Living with Epilepsy and a Metabolic Disorder: Gabriel’s Story

Thick blankets covered the tables in Joe and Nicole Lucak’s New Mexico home to protect their young son who was living with epilepsy. The couple placed a soft cloth over every surface to protect their son Gabriel when he’d suffer a seizure and fall.

On bad days, Gabriel would experience up to 50 seizures. On a good day, it might be just 10. On any day though, this reality was devastating for his parents.

“It was like living out a surreal nightmare,” Nicole says.

Gabriel had been a healthy, normally developing child until age 3, when he experienced his first tonic-clonic seizure, the type of seizure typically depicted in movies when a person first loses consciousness, then falls to the ground and begins jerking and shaking.

Searching for answers

Gabriel was initially diagnosed at his local hospital with myoclonic-astatic epilepsy, also known as Doose syndrome. His seizures were difficult to control, and doctors attempted many different treatments, including eight months on a special ketogenic diet. During this time, Gabriel was hospitalized numerous times to modify his medication and control his seizures.

A low point for the Lucak family came about nine months after the seizures began. While hospitalized for respiratory syncytial virus, Gabriel’s seizures increased significantly. An electroencephalogram (EEG) recorded seizures occurring about once a minute and a slowing brain wave frequency. Magnetic resonance imaging (MRI) revealed decreased brain volume. Gabriel’s health was rapidly deteriorating.

Joe and Nicole desperately began looking elsewhere for help, and found a beacon of hope nearly 1,400 miles away in Dr. Mary Zupanc, a CHOC Children’s pediatric neurologist and one of the nation’s leading epileptologists, who was practicing in Wisconsin at the time.

Under Dr. Zupanc’s care, Gabriel began a new treatment program. He stopped following the ketogenic diet and began taking a new antiepileptic medication. He underwent a two-week long-term video EEG monitoring study, which revealed he was experiencing a fifth type of seizure during sleep.

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A new diagnosis

Dr. Zupanc then knew that Gabriel’s epilepsy had evolved into a more severe form called Lennox-Gastaut syndrome (LGS). This rare type of epilepsy is marked by seizures that are difficult to control, and typically persist through adulthood.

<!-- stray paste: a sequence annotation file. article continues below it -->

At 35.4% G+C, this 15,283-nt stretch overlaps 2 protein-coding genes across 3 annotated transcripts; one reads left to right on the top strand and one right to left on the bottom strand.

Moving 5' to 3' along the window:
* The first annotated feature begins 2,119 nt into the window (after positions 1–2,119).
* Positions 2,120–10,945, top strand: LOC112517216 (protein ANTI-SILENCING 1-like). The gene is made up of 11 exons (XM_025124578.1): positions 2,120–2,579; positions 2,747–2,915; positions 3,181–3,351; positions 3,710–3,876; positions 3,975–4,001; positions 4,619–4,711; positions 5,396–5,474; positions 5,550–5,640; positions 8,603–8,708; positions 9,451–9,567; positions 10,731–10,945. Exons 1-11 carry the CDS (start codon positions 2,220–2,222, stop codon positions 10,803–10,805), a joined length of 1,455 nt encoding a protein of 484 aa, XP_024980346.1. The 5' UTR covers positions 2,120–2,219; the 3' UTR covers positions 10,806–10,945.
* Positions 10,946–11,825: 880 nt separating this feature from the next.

She also diagnosed Gabriel with cerebral folate deficiency, a rare metabolic condition, following a spinal tap and extensive testing on his cerebral spinal fluid. He immediately began taking a folinic acid supplement and following a strict dairy-free diet.

Under this new treatment plan, Gabriel was seizure-free within two months. A second spinal tap showed a normal level of folate, and another MRI had normal results. The Lucaks were thrilled.

“Gabriel could have suffered severe brain damage, or he might not have survived at all,” Nicole says. “That’s how critical it was for us to have found Dr. Zupanc when we did.”

A bright future

Today, Gabriel is an intelligent, creative and artistic 12-year-old who dreams of being a paramedic when he grows up.

His family has relocated to San Diego, and Gabriel remains under Dr. Zupanc’s care, traveling from San Diego to the CHOC Children’s Neuroscience Institute and its level 4 epilepsy center for appointments and annual long-term EEG monitoring.

Gabriel is also under the care of Dr. Jose Abdenur, chief of CHOC’s metabolics disorders division. Gabriel, his younger brother, Nolan, and his parents have all participated in several research studies involving genetic testing for both epilepsy and cerebral folate deficiency.

Recently, Gabriel was weaned off the antiepileptic medication and continues to be seizure-free.

“He has the opportunity to live a full life in good health, thanks to an amazing series of events that led to experienced doctors, correct diagnoses and effective treatment,” Nicole says.

Learn more about the CHOC Epilepsy Program

Related posts:

  • What Causes Seizures?
    Seizures are mysterious. They’re hard to predict and they can’t be seen, except with special tests of the brain. So, what causes seizures?
  • What Parents Should Know About Infantile Spasms
    With Infantile Spasms Awareness Week recognized Dec. 1 through 7, we spoke with a CHOC Children’s neurologist about this type of epilepsy that occurs in young infants typically between ages ...